The trash cans that line main roads at amusement parks and dot street corners no longer stand alone. Where there is a waste receptacle, there is another can for recycling aluminum cans and one for plastic bottles. Brightly colored and clearly marked, these bins provide an easy way for consumers to participate in recycling programs. However, collecting these recyclable waste products is only half of the story.
While we all agree that our efforts nationwide to recycle have improved over the last several decades, how can we measure the success of our actions? Yes, we have prevented tons of waste from being shipped directly to landfills, but what does our waste become, and where does it end up?
As much as recycling is an eco-friendly way of living, it is an economic system. Our recycling efforts can only be successful when it makes financial sense for recyclers to transform old material into new products, which they can sell as a profit to other businesses and consumers. The rules of supply and demand are still at work. If there is no demand for recycled products, our efforts to reuse materials become a moot point.
To increase demand for these new, old products, recycling companies must overcome common myths and hurdles.
Myth 1: Recycled materials often end up in landfills.
When companies first started recycling paper, glass, and aluminum cans, they struggled to profit from their new product. Recycling processes were new and often returned an inferior product that required more time and effort to produce. The result was a lesser product that cost more for consumers. To make any money from their recycling operations, companies chose to stockpile their products for a time, hoping that they could sell them at a higher price as demand increased.
Stockpiling is strictly forbidden in the tire recycling industry. Regulations in many states and localities dictate the proper standards for transporting and storing waste rubber. To avoid pest infestation and tire fires, waste tire recyclers must handle tire storage properly. Similarly, recyclers must treat the resulting products with equal care.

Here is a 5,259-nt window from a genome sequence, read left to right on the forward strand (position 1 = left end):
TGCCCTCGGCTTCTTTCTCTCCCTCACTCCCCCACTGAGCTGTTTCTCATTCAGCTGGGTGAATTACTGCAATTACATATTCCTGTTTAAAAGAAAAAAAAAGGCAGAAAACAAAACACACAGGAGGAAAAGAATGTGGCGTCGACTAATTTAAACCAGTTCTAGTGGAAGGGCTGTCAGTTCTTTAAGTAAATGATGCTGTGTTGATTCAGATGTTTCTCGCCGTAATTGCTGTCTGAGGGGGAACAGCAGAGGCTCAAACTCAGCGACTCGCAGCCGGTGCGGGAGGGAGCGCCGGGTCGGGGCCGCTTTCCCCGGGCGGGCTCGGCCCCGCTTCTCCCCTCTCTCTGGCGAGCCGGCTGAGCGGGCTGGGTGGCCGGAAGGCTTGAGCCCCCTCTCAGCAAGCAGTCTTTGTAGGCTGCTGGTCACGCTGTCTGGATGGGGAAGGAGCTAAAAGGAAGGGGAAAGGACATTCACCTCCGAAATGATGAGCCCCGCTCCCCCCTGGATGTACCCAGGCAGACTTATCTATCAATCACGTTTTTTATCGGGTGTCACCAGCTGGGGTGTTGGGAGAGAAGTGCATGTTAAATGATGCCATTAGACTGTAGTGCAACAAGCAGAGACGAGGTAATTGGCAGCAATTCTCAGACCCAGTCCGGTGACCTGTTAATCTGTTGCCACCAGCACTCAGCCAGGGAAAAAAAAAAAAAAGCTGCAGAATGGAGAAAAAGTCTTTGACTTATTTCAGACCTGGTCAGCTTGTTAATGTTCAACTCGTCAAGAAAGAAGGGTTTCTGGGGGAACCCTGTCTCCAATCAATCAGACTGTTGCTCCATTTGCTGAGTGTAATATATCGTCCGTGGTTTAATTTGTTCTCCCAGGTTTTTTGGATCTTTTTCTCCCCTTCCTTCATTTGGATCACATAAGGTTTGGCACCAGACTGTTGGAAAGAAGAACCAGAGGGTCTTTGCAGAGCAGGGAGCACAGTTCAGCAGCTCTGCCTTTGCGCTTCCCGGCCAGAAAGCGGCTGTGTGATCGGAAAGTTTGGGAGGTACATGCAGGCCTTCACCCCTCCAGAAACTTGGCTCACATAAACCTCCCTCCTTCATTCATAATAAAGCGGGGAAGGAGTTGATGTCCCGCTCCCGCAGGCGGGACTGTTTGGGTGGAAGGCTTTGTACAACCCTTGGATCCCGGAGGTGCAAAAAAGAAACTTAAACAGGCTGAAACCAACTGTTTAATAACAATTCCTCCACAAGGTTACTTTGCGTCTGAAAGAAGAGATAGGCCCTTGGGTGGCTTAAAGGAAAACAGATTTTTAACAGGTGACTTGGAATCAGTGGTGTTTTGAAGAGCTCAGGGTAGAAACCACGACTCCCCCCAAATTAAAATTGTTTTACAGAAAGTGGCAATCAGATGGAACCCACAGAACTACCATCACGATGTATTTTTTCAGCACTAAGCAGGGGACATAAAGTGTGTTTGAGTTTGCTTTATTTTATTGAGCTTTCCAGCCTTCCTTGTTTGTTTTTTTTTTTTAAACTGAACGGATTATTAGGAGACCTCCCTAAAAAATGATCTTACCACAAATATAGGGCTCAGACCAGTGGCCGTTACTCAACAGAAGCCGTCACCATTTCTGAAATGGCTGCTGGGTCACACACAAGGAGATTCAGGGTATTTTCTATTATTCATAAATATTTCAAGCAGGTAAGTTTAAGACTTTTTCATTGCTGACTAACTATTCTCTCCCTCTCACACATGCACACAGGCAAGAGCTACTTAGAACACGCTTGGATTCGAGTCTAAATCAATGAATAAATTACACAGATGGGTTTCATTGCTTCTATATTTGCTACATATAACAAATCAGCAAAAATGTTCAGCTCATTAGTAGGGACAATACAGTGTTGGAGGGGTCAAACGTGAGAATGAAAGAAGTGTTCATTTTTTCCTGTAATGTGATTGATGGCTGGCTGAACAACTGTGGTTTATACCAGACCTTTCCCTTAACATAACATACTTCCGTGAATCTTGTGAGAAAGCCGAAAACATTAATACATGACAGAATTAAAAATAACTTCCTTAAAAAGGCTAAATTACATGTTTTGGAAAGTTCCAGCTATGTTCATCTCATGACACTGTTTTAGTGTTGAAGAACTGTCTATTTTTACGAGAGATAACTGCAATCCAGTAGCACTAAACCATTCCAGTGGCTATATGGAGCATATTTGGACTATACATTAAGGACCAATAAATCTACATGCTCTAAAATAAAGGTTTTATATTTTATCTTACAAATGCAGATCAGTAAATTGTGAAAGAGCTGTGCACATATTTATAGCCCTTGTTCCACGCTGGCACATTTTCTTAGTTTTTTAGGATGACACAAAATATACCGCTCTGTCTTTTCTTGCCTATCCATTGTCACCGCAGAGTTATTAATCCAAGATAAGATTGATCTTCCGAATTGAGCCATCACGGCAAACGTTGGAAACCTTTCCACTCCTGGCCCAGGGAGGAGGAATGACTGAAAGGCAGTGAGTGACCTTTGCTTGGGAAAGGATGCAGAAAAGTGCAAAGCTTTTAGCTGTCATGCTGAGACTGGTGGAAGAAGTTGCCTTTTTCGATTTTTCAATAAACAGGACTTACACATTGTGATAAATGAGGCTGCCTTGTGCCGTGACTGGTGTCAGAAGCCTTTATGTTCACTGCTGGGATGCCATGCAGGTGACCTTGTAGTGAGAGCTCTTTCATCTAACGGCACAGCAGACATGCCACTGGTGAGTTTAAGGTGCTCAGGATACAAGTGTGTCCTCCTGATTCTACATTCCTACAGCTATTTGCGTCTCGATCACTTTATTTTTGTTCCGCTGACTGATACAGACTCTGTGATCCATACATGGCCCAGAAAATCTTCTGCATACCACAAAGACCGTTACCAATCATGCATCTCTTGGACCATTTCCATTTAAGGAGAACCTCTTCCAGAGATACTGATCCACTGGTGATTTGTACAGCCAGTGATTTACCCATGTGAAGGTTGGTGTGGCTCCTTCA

In the past several decades, the market for recycled rubber products has grown. The three most significant applications include tire-derived fuel (TDF), civil engineering projects, and ground rubber such as mulch and rubberized asphalt. These products are proving to be highly desirable, resulting in an increasing demand for high-quality recycled rubber.
Myth 2: Virgin materials are of higher quality than those that have been used and recycled.
The early paper-recycling industry grappled with this challenge. Converting used paper products into a high-quality paper of the same brightness as the original proved challenging. Additionally, the cost of recycling the paper proved to be much greater than dumping it in a landfill.
The exception to this problem existed in aluminum and steel recycling, where new products routinely contained 25% recycled material. Without increasing production costs significantly, these metals could be melted and mixed with pure metals to create new products with the same properties. Regardless of the initial material used, the end product was the same.
For waste tire recyclers, it is not feasible to recreate a new car tire from the rubber of old tires. However, there are many products made from tire and truck tire rubber that meet or exceed the standards consumers expect from similar products. One notable example is rubber mulch. A popular alternative to traditional wood mulch, rubber mulch is a common addition to playgrounds and planter beds. It lasts longer than wood, allows water to reach plants better, cushions playground falls flawlessly, and even helps minimize insect infestation. This new recycled product could be considered a higher quality alternative to the original.
Myth 3: Recycled products are more expensive than new ones.
The cost of recycling old materials into new ones plays a significant role in the cost to consumers for recycled products. For waste tire recyclers, keeping operating costs down directly impacts the viability of their recycling operation. Purchasing high-quality recycling machinery like that produced by ECO Green Equipment helps keep recycling throughput high and repair downtime low. Thus, companies can produce high volumes of products to sell to customers to meet demand. Often, they can offer their product at lower prices than the products their customers were using.
The majority of tires recycled become tire-derived fuel (TDF). Used mainly in cement kilns and paper mills, TDF replaces the coal that many companies burn to achieve the high temperatures needed for their day-to-day operations. Consisting of recycled rubber shreds mixed with a fossil fuel source, TDF can cut our reliance on fossil fuels shipped from overseas. It can also reduce fuel costs for these companies without increasing harmful emissions. It is a prime example of a recycled product that meets high standards.
Across the United States, we are making a difference in the environment as we seek to recycle. Advancements in recycling technology now allow us to produce high-quality paper at reasonable prices. Innovations in waste tire recycling equipment will enable us to clean up our landscape and provide one-of-a-kind alternatives to traditional products. These new commodities reduce our ecological footprint and support the further development of recycling as an economic system from which our children and grandchildren will benefit.